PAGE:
- Circumstances not anticipated by relevant legislation; or clearly unintended consequences of legislation; or the application of relevant legislation leads to unfair or unreasonable results in your case.
- You cannot be returned to your country/countries of citizenship or usual residence due to circumstances outside your control.
What Cases Does The Minister Not Intervene In?
Generally, the Minister will not intervene in any Ministerial Intervention cases that do not meet the above listed guidelines and cases that fall under the following circumstances:
- the request is made by a person who is not the subject of the request or their authorised representative
- the person is in the community and:
- is an unlawful non-citizen and remains an unlawful non-citizen throughout the course of their Ministerial intervention request
- does not cooperate in ensuring that a valid travel document is available (or has not satisfied the Department that they are stateless)
- the person has been found not to satisfy a fraud-related Public Interest Criterion for the grant of a visa
- the person’s visa has been cancelled because they breached their visa conditions
- the person has had a visa refused because they did not comply with the conditions of a previous visa
- the person has been refused a visa or has had a visa cancelled on character grounds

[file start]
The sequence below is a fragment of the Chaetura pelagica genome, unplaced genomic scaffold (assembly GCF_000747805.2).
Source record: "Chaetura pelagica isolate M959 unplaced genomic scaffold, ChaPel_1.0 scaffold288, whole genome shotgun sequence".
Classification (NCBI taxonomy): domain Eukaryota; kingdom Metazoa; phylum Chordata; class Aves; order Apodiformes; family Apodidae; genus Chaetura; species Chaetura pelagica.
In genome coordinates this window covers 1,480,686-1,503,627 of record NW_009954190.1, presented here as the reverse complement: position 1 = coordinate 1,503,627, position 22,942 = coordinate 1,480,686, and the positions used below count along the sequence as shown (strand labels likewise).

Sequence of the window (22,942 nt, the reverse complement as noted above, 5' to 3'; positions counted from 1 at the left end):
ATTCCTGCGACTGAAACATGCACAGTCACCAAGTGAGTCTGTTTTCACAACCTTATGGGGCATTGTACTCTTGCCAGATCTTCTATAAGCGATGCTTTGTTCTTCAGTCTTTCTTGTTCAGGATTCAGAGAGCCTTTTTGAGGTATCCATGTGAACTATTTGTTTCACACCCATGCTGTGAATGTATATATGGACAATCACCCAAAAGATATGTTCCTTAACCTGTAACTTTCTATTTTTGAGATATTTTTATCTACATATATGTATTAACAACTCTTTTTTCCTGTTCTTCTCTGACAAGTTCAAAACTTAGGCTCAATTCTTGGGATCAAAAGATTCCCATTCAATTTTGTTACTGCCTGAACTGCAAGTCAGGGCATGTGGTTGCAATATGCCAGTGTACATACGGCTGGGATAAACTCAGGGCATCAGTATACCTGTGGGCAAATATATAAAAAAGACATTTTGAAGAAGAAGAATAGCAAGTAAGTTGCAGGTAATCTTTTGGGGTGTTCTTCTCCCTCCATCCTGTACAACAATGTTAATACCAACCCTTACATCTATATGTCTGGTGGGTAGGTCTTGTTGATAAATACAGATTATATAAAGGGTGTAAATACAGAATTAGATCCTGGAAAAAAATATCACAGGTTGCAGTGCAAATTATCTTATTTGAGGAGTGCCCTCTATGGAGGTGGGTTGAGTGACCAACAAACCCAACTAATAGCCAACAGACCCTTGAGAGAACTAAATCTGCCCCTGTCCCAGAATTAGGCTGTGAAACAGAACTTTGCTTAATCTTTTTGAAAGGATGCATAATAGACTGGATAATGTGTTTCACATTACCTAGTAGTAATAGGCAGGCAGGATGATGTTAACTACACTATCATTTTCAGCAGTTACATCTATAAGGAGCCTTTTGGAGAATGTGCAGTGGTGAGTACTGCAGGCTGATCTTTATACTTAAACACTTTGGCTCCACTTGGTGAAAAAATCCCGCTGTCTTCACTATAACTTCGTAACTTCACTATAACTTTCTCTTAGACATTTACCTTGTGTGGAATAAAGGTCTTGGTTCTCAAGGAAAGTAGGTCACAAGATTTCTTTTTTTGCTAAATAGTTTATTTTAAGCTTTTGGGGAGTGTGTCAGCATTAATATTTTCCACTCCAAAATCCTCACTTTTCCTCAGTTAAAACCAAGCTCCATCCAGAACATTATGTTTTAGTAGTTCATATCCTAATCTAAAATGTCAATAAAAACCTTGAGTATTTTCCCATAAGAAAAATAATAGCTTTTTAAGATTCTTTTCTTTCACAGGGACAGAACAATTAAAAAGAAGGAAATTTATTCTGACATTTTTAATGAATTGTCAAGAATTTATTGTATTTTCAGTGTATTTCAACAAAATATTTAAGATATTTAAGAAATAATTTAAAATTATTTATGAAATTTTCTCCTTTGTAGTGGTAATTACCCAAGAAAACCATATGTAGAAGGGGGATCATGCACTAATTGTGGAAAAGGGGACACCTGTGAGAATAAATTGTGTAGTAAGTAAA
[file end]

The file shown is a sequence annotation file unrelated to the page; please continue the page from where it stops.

- the Australian Secret Intelligence Organisation (ASIO) has determined that the person is a direct or indirect risk to national security through issuing the person with an Adverse Security Assessment (ASA) which remains in effect
- the person could apply for a Partner visa onshore but is subject to a visa condition 8503 (which specifies that after entering Australia, the person cannot be granted another substantive visa other than a protection visa while they remain in Australia) and a request for a waiver of that condition has not been sought or decided
- the person may be able to apply for a Partner visa onshore, as prescribed under regulation 2.12(1) of the Migration Regulations 1994(the Regulations)
- the person’s application for a Partner visa onshore, as prescribed under regulation 2.12(1) of the Regulations, has been refused and the person is now barred from applying for a Partner visa onshore
- the person has left Australia
- the person has an ongoing application for a substantive visa (either onshore or offshore)
with the Department
- the person has an ongoing application for merits review of a visa decision with a relevant review tribunal